In no way, shape, or form was I great high school athlete, but the things I remember from my distant youth have a tendency to lose their accuracy as I age. A t-shirt from college also pointed out that all my classmates were great high school athletes as well. The statement ranked #4 on the “Top 10 lies heard at St. Olaf” shirt of my era. Memories and habits formed when we were younger are incredibly powerful forces and I felt one yesterday as I walked into my mother’s house.
For as long as I can remember I have equated my mom’s house with food. The reasons for this are varied. One of my first memories is being in the kitchen with my mom, watching her cook dinner, and listening to MPR. (Talk about routine, I still listen to MPR every day and often think of the kitchen at 1520 Indian Hills Road.) Later upon returning home from college for visits the house meant free food. Music to a college student’s ears. And for years my mom’s house has represented “food that cannot be found in our cupboards at home.” I’m talking snacky food, crackers and cheese, some chips.
Much like SuperAmerica of the day before I could feel the pull of my mom’s refrigerator before walking in the door. (This is neurological. Once a habit is formed our brains signal reward before we get it). However, a strange thing happened on the way to said refrigerator. And it had nothing to do with me trying to be aware or conscious or lofty with my habit identification program. It had everything to do with my mom.
My mom has waged a valiant battle with her weight for some time. Whether it be walking around the lake of Worthington, MN religiously at 5:00 am for years, attending Weight Watchers, or now working out at a fitness center regularly, she has been a foot solider in the war with her weight. Some difficult struggles, some amazing successes. We often talk of nutrition and how to get your exercise. She lets me preach.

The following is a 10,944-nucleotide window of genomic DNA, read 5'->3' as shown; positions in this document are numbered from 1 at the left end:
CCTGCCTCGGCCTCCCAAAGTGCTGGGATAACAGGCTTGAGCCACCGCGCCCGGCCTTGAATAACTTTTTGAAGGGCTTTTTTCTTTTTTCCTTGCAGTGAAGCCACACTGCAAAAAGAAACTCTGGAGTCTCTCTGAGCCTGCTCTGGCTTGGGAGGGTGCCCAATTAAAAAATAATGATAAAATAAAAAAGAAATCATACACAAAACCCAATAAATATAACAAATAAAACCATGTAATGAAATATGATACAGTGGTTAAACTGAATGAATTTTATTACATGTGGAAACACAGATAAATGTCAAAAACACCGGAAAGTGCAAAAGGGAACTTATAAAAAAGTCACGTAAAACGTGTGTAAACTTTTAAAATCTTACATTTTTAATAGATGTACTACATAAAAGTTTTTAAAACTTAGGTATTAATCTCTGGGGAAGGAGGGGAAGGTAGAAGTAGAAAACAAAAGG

Last week was a good one for my mom, as have the past several. The scale at Weight Watchers is going in the right direction. She’s on. Exercising daily and reporting it to me. And that is what happened on my way to the refrigerator yesterday. Her. She did. My mom. Gone where the chips, crackers, cheese. Not because she ate them, but rather because she hadn’t bought them. Feeling my habit tug and pull I jokingly said, as I glanced through the fridge, “It used to be fun coming here, good stuff in the refrigerator.” Ok, half jokingly. I moved the milk out of the way, maybe something fun was hiding in there. No such luck. She laughed at my silliness and threw a small lifeline, “There are Popsicles in the freezer,” more for my daughter’s benefit then mine I presume. I pounced on the popsicles, after giving our 4 year old one of course. 60 calorie frozen flavored water just doesn’t cut it when you are Grammie’s house.
My mom’s house represents a powerful habit developed over years. My brain senses the pleasure prior to my arrival. Combine this with the other information we’ve looked at this week and no wonder I struggled:
Mom’s house (Location)
2:30 pm (Time of day)
Busy (Emotional state)
Alone (Others people)*
Driving (Immediately preceding action)
*My mom was present yesterday, I wasn’t speaking to her hologram, Mr. Tupac. As was my daughter. I was alone in the sense that my partner wasn’t there. My partner exerts a powerful and kind influence on my eating habits. She’s my gatekeeper and even though I get frustrated at times she gives nothing but support. I’m starting to see that when she isn’t around I struggle with food. At the office I’m ok being left to my own devices, for the most part. Home is where I shouldn’t be left alone. Or at my mother’s. I also have sensed that my habits kick in when I am busy or frustrated, or more aptly when I’m feeling a lack of control (ie some approaching deadlines that subconsciously sit in my mind and cause distraction).
Starting to get somewhere. This week I have further defined my habits by location (home, mom’s house), time (3:00ish pm), emotional state (busy and frustrated, loss of perceived control), and other people around (nobody). I’m still working on my immediately preceding actions. I’ll get there. Habits.
How’s your week?
One last moment from my mom’s. Her fridge spoke to me. If it were only this easy not to eat the pie: